How Not to Get Rich: The Financial Misadventures of Mark Twain by Alan Pell Crawford

How Not to Get Rich: The Financial Misadventures of Mark Twain by Alan Pell Crawford

Author:Alan Pell Crawford
Language: eng
Format: mobi
Tags: humor, biography
ISBN: 9780544836716
Publisher: Houghton Mifflin Harcourt
Published: 2017-10-17T04:00:00+00:00

WHEN TWAIN MET PAIGE and saw Paige’s work in progress, he was greatly impressed. He went to the Colt Armory, “promising myself nothing,” but came away eager to invest. Paige himself was impressive. He was “bright-eyed, alert, smartly dressed,” and a great salesman and presenter. He “could persuade a fish to come out and take a walk with him.”

The Paige Compositor, as it was called, might not have been able to think, but it seemed to behave almost as if it could. It was unquestionably a marvel of complexity. The patent application included 275 sheets of drawings and 123 more of specifications. The 5,000-pound contraption had more than 18,000 parts, with a 109-key keyboard worked by only one man. Pieces of type were dropped from upright silos, each of which held 200 characters. Dropped from its silo, the type slid into what has been described as a “raceway,” in which the lines of type were assembled. Once the type was used, it was dumped underneath, where it would be shuttled back up to the top and deposited into the appropriate silo. The only thing the Paige Compositor couldn’t do (besides write newspaper stories itself) was make sure the lines ran flush right, or were, as they say, “justified.” An assistant had to insert steel spaces of various sizes to make the lines come out even at the end.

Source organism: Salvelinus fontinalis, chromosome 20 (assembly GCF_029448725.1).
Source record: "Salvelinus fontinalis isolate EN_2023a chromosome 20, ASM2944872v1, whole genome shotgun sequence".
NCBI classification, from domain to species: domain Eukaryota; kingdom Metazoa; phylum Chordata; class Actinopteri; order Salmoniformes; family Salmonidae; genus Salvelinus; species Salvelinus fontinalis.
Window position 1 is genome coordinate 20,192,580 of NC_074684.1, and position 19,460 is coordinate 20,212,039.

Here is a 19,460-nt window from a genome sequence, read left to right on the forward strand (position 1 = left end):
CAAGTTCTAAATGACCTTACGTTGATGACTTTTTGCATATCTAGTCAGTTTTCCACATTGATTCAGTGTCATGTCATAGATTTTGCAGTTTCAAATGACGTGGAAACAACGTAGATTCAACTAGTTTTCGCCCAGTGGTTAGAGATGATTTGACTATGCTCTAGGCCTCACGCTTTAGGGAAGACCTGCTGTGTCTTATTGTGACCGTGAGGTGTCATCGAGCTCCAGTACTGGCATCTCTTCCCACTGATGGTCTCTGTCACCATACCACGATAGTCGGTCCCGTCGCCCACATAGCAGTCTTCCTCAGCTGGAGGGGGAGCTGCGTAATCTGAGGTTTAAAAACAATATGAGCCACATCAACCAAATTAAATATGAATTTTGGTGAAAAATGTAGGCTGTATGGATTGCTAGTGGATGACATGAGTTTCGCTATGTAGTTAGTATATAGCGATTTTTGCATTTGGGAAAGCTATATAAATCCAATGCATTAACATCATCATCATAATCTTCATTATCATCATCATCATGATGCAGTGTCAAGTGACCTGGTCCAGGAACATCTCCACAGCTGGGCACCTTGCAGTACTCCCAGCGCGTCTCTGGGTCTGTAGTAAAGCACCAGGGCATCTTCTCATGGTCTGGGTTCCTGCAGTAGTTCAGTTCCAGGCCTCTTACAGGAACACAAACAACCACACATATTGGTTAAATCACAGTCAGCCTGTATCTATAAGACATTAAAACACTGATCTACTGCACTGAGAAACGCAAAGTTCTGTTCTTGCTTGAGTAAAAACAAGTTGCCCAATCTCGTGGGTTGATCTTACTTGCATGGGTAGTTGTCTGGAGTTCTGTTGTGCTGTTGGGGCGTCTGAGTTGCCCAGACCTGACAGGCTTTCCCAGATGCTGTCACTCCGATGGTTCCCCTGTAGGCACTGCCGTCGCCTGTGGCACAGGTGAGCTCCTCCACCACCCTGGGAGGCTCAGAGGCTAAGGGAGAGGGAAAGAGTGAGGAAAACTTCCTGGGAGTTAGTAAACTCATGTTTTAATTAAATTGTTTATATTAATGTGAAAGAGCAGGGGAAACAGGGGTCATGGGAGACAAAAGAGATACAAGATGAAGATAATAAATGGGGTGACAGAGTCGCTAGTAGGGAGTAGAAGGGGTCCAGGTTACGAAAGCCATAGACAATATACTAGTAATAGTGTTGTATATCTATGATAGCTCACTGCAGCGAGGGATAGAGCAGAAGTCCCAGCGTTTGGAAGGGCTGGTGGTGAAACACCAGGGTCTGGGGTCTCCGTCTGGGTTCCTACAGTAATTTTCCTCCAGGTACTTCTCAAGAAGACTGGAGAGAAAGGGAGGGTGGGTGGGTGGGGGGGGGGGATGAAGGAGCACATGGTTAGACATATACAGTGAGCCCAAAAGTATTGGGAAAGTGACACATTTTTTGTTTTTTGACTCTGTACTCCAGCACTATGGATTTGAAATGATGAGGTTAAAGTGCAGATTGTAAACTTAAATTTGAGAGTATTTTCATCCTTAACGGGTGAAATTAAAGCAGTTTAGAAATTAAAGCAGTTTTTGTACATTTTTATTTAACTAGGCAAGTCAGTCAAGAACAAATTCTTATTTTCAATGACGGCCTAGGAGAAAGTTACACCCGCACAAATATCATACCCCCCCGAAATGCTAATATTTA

When the machine worked, it set type six times faster than a skilled human typesetter could. Using a Paige machine, Twain said, a New York daily could set up an entire page for what it “now costs to set a column by hand.” It had additional advantages, too. The Paige Compositor “does not get drunk,” and it “does not join the Printer’s Union.”

There were, by Twain’s reckoning, 11,000 newspapers and periodicals being published. If only 1,000 of their publishers installed a Paige Compositor, he figured revenues would reach $2.5 million. Twain was not insensitive to the fact that this technological innovation would make many jobs obsolete. Economist Joseph Schumpeter, author of Capitalism, Socialism and Democracy, called it “creative destruction.” Innovation always costs a lot of people their jobs, but Twain contented himself—as champions of innovation always do—by claiming it would actually create jobs, given time. As newspaper production costs declined, more and bigger newspapers would be printed. Higher profits would allow publishers to reinvest their profits into their businesses, producing more printed materials. For every typesetter who lost his job, Twain said, “10 will get work.”


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